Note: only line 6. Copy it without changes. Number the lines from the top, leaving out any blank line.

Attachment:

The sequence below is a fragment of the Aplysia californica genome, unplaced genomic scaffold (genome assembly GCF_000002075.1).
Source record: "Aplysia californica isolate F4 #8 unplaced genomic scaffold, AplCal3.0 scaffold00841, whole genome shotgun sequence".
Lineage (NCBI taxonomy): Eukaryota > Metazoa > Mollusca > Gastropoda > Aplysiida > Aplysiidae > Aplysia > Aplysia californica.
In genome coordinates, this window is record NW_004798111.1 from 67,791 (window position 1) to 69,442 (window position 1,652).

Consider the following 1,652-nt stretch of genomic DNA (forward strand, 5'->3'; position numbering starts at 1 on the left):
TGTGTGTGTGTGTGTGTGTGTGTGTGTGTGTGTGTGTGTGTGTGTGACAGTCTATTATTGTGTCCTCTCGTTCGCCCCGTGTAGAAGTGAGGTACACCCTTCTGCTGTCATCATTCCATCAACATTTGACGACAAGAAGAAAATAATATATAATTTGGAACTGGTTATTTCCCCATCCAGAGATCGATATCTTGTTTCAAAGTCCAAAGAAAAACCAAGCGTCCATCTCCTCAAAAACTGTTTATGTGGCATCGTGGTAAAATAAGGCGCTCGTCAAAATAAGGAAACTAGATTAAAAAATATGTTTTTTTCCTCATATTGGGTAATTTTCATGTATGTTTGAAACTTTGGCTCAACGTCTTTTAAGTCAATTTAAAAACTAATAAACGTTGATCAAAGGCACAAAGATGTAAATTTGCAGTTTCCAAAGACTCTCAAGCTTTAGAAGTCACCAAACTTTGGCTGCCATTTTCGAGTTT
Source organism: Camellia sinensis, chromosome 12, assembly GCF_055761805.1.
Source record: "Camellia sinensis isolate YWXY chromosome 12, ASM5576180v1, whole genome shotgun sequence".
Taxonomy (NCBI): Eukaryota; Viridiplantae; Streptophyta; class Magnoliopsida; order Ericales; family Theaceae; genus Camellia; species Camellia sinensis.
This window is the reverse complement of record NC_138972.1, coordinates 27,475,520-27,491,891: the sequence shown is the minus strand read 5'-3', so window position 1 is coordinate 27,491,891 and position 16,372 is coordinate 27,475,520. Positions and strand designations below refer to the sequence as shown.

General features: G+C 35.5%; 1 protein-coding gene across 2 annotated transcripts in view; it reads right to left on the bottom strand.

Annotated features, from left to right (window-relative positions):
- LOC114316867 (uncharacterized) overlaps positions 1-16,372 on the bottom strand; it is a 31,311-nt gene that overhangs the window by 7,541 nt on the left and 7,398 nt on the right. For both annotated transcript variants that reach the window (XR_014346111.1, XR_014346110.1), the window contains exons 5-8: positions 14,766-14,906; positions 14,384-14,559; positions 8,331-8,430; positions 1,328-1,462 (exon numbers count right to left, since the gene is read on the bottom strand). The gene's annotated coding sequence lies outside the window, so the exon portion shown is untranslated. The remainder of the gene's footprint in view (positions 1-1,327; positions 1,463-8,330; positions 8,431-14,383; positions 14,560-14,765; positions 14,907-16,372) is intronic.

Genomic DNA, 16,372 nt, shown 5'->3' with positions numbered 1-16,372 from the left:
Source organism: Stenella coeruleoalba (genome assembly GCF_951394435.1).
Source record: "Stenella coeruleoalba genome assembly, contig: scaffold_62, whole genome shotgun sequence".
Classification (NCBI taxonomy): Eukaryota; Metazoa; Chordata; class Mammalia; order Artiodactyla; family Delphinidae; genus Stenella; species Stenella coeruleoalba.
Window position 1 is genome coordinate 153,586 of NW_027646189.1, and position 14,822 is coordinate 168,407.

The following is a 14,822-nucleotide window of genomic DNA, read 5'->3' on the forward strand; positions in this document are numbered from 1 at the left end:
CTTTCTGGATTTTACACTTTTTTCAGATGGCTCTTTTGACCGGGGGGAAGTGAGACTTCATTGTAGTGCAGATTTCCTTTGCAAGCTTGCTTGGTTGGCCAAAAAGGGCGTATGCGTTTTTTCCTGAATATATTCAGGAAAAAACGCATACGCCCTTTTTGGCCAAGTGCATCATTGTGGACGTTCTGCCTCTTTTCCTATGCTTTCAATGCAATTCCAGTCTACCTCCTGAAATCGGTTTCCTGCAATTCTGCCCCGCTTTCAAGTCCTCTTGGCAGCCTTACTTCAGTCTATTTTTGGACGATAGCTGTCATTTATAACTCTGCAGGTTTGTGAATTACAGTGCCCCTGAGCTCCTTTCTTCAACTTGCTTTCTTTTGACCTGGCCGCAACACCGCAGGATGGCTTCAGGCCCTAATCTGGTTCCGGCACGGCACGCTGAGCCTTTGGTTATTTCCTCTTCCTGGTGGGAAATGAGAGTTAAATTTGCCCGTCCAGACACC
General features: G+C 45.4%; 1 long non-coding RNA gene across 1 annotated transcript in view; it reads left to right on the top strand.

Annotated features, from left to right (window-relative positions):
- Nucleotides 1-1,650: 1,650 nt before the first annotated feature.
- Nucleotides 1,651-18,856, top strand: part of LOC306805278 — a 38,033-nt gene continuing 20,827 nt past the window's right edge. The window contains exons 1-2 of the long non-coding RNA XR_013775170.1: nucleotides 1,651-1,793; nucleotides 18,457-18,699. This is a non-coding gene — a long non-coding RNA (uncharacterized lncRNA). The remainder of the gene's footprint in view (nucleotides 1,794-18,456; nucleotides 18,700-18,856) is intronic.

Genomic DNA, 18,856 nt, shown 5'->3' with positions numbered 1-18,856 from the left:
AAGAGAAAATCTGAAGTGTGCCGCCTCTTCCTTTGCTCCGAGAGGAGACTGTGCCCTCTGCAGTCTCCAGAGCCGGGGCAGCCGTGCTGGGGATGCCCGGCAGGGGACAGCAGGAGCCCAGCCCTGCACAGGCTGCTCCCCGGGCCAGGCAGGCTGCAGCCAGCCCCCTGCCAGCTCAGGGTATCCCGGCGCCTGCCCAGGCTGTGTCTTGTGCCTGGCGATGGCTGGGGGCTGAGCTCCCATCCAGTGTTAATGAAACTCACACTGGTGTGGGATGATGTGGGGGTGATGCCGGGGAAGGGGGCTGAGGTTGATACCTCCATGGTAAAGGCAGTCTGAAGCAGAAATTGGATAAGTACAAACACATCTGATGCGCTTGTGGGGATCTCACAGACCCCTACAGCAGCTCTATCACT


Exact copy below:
TGTGTGTGTGTGTGTGTGTGTGTGTGTGTGTGTGTGTGTGTGTGTGACAGTCTATTATTGTGTCCTCTCGTTCGCCCCGTGTAGAAGTGAGGTACACCCTTCTGCTGTCATCATTCCATCAACATTTGACGACAAGAAGAAAATAATATATAATTTGGAACTGGTTATTTCCCCATCCAGAGATCGATATCTTGTTTCAAAGTCCAAAGAAAAACCAAGCGTCCATCTCCTCAAAAACTGTTTATGTGGCATCGTGGTAAAATAAGGCGCTCGTCAAAATAAGGAAACTAGATTAAAAAATATGTTTTTTTCCTCATATTGGGTAATTTTCATGTATGTTTGAAACTTTGGCTCAACGTCTTTTAAGTCAATTTAAAAACTAATAAACGTTGATCAAAGGCACAAAGATGTAAATTTGCAGTTTCCAAAGACTCTCAAGCTTTAGAAGTCACCAAACTTTGGCTGCCATTTTCGAGTTT